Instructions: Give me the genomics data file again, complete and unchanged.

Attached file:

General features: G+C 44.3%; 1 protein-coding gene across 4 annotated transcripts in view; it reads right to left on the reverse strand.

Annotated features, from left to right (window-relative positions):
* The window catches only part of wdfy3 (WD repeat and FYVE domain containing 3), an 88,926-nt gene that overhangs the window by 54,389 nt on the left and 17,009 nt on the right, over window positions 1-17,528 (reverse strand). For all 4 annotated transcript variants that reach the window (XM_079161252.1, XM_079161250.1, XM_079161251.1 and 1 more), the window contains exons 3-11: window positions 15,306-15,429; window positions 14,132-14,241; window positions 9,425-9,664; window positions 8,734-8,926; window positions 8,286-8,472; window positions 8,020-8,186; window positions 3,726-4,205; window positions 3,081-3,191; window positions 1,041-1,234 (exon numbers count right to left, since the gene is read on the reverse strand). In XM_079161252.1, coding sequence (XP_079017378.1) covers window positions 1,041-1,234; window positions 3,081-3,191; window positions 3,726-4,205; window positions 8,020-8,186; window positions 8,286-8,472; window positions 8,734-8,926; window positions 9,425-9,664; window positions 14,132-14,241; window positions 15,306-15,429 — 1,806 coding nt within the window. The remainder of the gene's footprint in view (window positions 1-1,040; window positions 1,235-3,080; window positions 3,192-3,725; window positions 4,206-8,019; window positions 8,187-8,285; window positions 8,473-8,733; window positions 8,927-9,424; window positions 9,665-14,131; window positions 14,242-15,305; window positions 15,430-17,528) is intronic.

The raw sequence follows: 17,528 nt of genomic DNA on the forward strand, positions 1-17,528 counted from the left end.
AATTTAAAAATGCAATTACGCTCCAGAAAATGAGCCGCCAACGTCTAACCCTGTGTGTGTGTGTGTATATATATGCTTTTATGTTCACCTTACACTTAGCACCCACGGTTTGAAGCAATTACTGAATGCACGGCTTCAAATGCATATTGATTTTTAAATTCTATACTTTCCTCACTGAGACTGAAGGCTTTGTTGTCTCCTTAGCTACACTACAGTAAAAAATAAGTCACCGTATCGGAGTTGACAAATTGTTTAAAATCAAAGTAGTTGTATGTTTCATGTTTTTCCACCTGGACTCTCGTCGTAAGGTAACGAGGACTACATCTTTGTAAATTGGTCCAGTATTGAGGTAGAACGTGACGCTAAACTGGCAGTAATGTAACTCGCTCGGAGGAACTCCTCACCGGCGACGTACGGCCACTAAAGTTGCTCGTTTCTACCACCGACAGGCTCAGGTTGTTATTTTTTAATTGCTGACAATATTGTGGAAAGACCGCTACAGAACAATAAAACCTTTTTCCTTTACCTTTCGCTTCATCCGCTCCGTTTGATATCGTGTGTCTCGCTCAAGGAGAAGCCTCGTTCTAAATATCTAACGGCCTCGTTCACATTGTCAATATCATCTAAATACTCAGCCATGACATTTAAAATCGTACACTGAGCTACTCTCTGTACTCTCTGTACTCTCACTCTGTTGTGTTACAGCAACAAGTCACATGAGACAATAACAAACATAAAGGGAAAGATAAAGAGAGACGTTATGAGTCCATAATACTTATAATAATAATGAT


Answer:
General features: G+C 44.3%; 1 protein-coding gene across 4 annotated transcripts in view; it reads right to left on the reverse strand.

Annotated features, from left to right (window-relative positions):
* The window catches only part of wdfy3 (WD repeat and FYVE domain containing 3), an 88,926-nt gene that overhangs the window by 54,389 nt on the left and 17,009 nt on the right, over window positions 1-17,528 (reverse strand). For all 4 annotated transcript variants that reach the window (XM_079161252.1, XM_079161250.1, XM_079161251.1 and 1 more), the window contains exons 3-11: window positions 15,306-15,429; window positions 14,132-14,241; window positions 9,425-9,664; window positions 8,734-8,926; window positions 8,286-8,472; window positions 8,020-8,186; window positions 3,726-4,205; window positions 3,081-3,191; window positions 1,041-1,234 (exon numbers count right to left, since the gene is read on the reverse strand). In XM_079161252.1, coding sequence (XP_079017378.1) covers window positions 1,041-1,234; window positions 3,081-3,191; window positions 3,726-4,205; window positions 8,020-8,186; window positions 8,286-8,472; window positions 8,734-8,926; window positions 9,425-9,664; window positions 14,132-14,241; window positions 15,306-15,429 — 1,806 coding nt within the window. The remainder of the gene's footprint in view (window positions 1-1,040; window positions 1,235-3,080; window positions 3,192-3,725; window positions 4,206-8,019; window positions 8,187-8,285; window positions 8,473-8,733; window positions 8,927-9,424; window positions 9,665-14,131; window positions 14,242-15,305; window positions 15,430-17,528) is intronic.

The raw sequence follows: 17,528 nt of genomic DNA on the forward strand, positions 1-17,528 counted from the left end.
AATTTAAAAATGCAATTACGCTCCAGAAAATGAGCCGCCAACGTCTAACCCTGTGTGTGTGTGTGTATATATATGCTTTTATGTTCACCTTACACTTAGCACCCACGGTTTGAAGCAATTACTGAATGCACGGCTTCAAATGCATATTGATTTTTAAATTCTATACTTTCCTCACTGAGACTGAAGGCTTTGTTGTCTCCTTAGCTACACTACAGTAAAAAATAAGTCACCGTATCGGAGTTGACAAATTGTTTAAAATCAAAGTAGTTGTATGTTTCATGTTTTTCCACCTGGACTCTCGTCGTAAGGTAACGAGGACTACATCTTTGTAAATTGGTCCAGTATTGAGGTAGAACGTGACGCTAAACTGGCAGTAATGTAACTCGCTCGGAGGAACTCCTCACCGGCGACGTACGGCCACTAAAGTTGCTCGTTTCTACCACCGACAGGCTCAGGTTGTTATTTTTTAATTGCTGACAATATTGTGGAAAGACCGCTACAGAACAATAAAACCTTTTTCCTTTACCTTTCGCTTCATCCGCTCCGTTTGATATCGTGTGTCTCGCTCAAGGAGAAGCCTCGTTCTAAATATCTAACGGCCTCGTTCACATTGTCAATATCATCTAAATACTCAGCCATGACATTTAAAATCGTACACTGAGCTACTCTCTGTACTCTCTGTACTCTCACTCTGTTGTGTTACAGCAACAAGTCACATGAGACAATAACAAACATAAAGGGAAAGATAAAGAGAGACGTTATGAGTCCATAATACTTATAATAATAATGAT